Gear Review: La Sportiva Women’s Nepal EVO GTX Mountaineering Boots
|Lacing up the boots to climb in Pennsylvania.|
If you're stuck in the wrong footwear 10,000 feet up Mount Rainier, for example, it's not as if you can simply sit down, take your boots off, and put a different pair on. You're committed. Plus, mountaineering boots are one of the most expensive pieces of footwear in the outdoor world. Bottom line? It's important to choose wisely.
With high arches and narrow heels, I’ve found La Sportiva climbing shoes fit me perfectly. When I heard they were coming out with a women’s-specific pair of mountaineering boots, I knew those were the first boots I had to try on my quest for the perfect pair.
My first look at leather boots came after a less-than-comfortable experience with plastics on an ice climbing and mountaineering trip in the Adirondacks. The unisex plastic boots were much too wide, and I ended up with blisters and knee pain after ascending Algonquin in them. I bought the La Sportiva Women’s Nepal Evo GTX boots in advance of a late summer Mount Rainier climb. I chose them over women’s models knowing the quality and fit of La Sportiva boots worked for me.
|Ice climbing in the Adirondacks.|
The first thing I did was to replace the insoles that came with the boots with Superfeet; the stock insoles felt much too thin. The toe box is wide and allows plenty of space for extra socks, which came in handy on Rainier. I wore one pair of liner socks with a thick pair of mountaineering socks, and my feet stayed warm even as the temperature dropped to 10ºF. With temperatures below zero, I would consider switching to plastics; the Nepal Evo GTX boots are not made for extreme cold. Other features include insulation and a Gore-Tex waterproof breathable membrane, which keep feet warm and dry. They don't need to be treated for waterproofing out of the box.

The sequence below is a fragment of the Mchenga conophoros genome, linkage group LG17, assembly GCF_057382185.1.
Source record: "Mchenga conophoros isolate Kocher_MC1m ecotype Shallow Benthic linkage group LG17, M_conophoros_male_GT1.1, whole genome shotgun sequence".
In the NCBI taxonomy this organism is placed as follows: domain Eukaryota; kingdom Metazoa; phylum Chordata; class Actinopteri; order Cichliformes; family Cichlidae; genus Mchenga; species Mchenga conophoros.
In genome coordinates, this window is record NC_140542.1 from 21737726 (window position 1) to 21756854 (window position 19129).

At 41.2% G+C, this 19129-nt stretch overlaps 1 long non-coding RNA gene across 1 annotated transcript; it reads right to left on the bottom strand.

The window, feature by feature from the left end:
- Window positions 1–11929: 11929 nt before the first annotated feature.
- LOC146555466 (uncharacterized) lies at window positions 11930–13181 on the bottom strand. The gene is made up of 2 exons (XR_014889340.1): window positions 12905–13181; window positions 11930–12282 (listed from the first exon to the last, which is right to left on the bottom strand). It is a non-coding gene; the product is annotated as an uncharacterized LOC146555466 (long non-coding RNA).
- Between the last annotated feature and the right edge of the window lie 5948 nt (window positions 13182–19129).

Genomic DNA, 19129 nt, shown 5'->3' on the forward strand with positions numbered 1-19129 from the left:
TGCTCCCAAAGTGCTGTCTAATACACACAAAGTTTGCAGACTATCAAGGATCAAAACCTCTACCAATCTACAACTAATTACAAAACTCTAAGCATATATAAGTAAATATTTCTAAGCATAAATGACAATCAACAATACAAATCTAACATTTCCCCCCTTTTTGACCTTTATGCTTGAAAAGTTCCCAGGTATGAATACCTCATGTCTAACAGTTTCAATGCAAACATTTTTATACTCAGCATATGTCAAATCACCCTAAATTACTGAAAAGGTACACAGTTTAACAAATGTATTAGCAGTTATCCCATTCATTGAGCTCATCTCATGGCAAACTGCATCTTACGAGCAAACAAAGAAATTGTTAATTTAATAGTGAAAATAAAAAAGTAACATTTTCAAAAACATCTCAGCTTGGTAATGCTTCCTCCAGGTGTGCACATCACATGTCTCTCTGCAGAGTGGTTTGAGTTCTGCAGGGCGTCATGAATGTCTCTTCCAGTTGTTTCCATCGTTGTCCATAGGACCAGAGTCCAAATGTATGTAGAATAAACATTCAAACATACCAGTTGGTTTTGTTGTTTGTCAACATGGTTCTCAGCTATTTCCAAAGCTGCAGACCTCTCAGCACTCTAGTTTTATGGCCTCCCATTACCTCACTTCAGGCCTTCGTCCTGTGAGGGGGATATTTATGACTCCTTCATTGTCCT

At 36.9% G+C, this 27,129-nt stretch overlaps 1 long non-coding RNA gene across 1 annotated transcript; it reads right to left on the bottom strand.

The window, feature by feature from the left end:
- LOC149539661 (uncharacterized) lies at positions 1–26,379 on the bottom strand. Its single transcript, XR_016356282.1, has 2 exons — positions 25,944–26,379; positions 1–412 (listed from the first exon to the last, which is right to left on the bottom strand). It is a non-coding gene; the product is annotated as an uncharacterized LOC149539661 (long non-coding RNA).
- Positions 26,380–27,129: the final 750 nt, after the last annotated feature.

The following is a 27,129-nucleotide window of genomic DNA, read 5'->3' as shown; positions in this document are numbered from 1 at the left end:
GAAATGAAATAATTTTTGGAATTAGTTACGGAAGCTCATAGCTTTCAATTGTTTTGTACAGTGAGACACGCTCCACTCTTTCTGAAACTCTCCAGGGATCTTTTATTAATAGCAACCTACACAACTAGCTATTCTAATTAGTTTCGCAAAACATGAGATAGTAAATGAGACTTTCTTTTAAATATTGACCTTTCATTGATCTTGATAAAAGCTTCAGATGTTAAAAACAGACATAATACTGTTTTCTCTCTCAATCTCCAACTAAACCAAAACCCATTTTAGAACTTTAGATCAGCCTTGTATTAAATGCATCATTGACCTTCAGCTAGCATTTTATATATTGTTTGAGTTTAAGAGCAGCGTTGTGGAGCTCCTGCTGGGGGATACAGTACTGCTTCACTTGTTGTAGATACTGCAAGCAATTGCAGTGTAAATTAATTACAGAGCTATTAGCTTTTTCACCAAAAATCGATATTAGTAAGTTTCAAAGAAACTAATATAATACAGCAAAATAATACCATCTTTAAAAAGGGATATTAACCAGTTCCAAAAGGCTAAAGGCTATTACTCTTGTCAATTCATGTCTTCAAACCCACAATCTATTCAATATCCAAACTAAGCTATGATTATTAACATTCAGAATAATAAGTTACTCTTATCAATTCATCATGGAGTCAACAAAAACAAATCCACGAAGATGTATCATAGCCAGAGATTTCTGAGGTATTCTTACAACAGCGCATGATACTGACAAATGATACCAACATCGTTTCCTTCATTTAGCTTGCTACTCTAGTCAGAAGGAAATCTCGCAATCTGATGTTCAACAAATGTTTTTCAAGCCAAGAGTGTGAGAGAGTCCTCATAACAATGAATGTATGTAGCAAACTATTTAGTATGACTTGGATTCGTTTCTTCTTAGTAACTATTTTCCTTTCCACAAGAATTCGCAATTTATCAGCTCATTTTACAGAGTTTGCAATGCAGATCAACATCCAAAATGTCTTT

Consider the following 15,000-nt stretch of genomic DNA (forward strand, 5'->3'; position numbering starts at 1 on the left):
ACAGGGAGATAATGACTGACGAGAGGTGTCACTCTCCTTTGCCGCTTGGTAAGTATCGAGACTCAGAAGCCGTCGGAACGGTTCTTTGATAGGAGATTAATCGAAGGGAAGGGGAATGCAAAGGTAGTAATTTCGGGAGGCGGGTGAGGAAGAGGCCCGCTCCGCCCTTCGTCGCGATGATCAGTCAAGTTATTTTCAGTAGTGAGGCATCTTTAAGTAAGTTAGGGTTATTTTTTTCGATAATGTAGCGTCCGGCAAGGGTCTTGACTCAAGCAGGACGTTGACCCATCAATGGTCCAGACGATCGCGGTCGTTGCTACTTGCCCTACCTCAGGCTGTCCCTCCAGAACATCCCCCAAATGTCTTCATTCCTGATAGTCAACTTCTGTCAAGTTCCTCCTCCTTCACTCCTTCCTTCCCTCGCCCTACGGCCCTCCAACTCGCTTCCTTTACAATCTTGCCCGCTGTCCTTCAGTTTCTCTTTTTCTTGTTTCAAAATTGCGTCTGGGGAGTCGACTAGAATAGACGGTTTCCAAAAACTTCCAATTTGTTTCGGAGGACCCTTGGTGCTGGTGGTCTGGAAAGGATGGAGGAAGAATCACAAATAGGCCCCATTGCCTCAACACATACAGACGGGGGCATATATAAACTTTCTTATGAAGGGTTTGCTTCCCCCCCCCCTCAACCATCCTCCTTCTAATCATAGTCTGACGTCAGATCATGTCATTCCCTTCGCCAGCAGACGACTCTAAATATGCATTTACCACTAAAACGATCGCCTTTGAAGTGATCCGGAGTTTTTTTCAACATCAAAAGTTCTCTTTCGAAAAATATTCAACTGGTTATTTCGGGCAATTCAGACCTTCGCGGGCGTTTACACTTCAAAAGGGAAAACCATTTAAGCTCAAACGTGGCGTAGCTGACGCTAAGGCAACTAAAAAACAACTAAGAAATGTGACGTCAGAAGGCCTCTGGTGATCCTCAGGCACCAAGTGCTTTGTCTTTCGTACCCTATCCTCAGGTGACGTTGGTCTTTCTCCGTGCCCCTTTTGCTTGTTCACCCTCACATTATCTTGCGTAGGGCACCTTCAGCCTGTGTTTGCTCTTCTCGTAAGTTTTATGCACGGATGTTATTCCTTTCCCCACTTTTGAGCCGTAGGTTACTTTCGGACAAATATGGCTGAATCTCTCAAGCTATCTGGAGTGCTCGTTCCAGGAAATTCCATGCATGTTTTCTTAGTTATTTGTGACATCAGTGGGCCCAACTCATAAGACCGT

The lace locking system does take a little getting used to. The laces are locked down in the center eyelet, enough that I had to yank on the laces to get them unlocked. But it ensures they stay put and can be tightened down enough, and the removable tongue insert helps further ensures a snug, warm fit.
|Ice climbing in Pennsylvania.|
The stiff soles and toe box cushioned my feet while I kicked into the ice and my feet stayed put. They’re also designed to allow your ankles to flex despite the stiffness. I used them with both strap on and step in crampons without any trouble.
The only discomfort I had was on the descent of Mount Rainier; I had major issues with my big toes slamming into the front of the boot, enough to cause bruising. Tightening them down helped, but such stiff boots can only be tightened so much. This can be a sign that the boots are too small, but given that it had not been an issue on any hikes or ice climbing, adjusting sock layers was a good remedy.
Overall, I would definitely buy these boots again, and recommend them for mountaineering and ice climbing. They are pricey, but boots like this are an investment, and these are well worth the price. I have a feeling they will last me quite a while!
What's your favorite pair of mountaineering boots? Have you tried these? Leave a comment!